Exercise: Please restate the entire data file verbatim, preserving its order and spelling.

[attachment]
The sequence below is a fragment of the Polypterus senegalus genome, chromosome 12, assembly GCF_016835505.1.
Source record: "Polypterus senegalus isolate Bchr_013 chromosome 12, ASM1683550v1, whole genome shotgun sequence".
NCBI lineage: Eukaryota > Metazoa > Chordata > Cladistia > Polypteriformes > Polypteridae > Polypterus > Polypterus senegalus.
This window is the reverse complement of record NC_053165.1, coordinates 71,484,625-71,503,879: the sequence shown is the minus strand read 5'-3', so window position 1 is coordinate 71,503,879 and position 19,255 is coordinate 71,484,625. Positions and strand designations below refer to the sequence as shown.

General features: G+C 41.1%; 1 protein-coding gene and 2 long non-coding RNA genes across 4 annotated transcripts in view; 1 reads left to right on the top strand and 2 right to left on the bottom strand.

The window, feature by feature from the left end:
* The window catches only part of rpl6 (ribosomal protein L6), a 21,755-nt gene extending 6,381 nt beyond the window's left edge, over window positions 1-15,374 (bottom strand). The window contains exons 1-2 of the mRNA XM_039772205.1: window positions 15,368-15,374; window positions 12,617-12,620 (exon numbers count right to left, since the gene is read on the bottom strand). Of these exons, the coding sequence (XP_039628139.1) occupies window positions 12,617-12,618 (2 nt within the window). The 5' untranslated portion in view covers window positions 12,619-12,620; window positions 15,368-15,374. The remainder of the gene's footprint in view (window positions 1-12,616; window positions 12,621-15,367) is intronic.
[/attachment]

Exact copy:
The sequence below is a fragment of the Polypterus senegalus genome, chromosome 12, assembly GCF_016835505.1.
Source record: "Polypterus senegalus isolate Bchr_013 chromosome 12, ASM1683550v1, whole genome shotgun sequence".
NCBI lineage: Eukaryota > Metazoa > Chordata > Cladistia > Polypteriformes > Polypteridae > Polypterus > Polypterus senegalus.
This window is the reverse complement of record NC_053165.1, coordinates 71,484,625-71,503,879: the sequence shown is the minus strand read 5'-3', so window position 1 is coordinate 71,503,879 and position 19,255 is coordinate 71,484,625. Positions and strand designations below refer to the sequence as shown.

General features: G+C 41.1%; 1 protein-coding gene and 2 long non-coding RNA genes across 4 annotated transcripts in view; 1 reads left to right on the top strand and 2 right to left on the bottom strand.

The window, feature by feature from the left end:
* The window catches only part of rpl6 (ribosomal protein L6), a 21,755-nt gene extending 6,381 nt beyond the window's left edge, over window positions 1-15,374 (bottom strand). The window contains exons 1-2 of the mRNA XM_039772205.1: window positions 15,368-15,374; window positions 12,617-12,620 (exon numbers count right to left, since the gene is read on the bottom strand). Of these exons, the coding sequence (XP_039628139.1) occupies window positions 12,617-12,618 (2 nt within the window). The 5' untranslated portion in view covers window positions 12,619-12,620; window positions 15,368-15,374. The remainder of the gene's footprint in view (window positions 1-12,616; window positions 12,621-15,367) is intronic.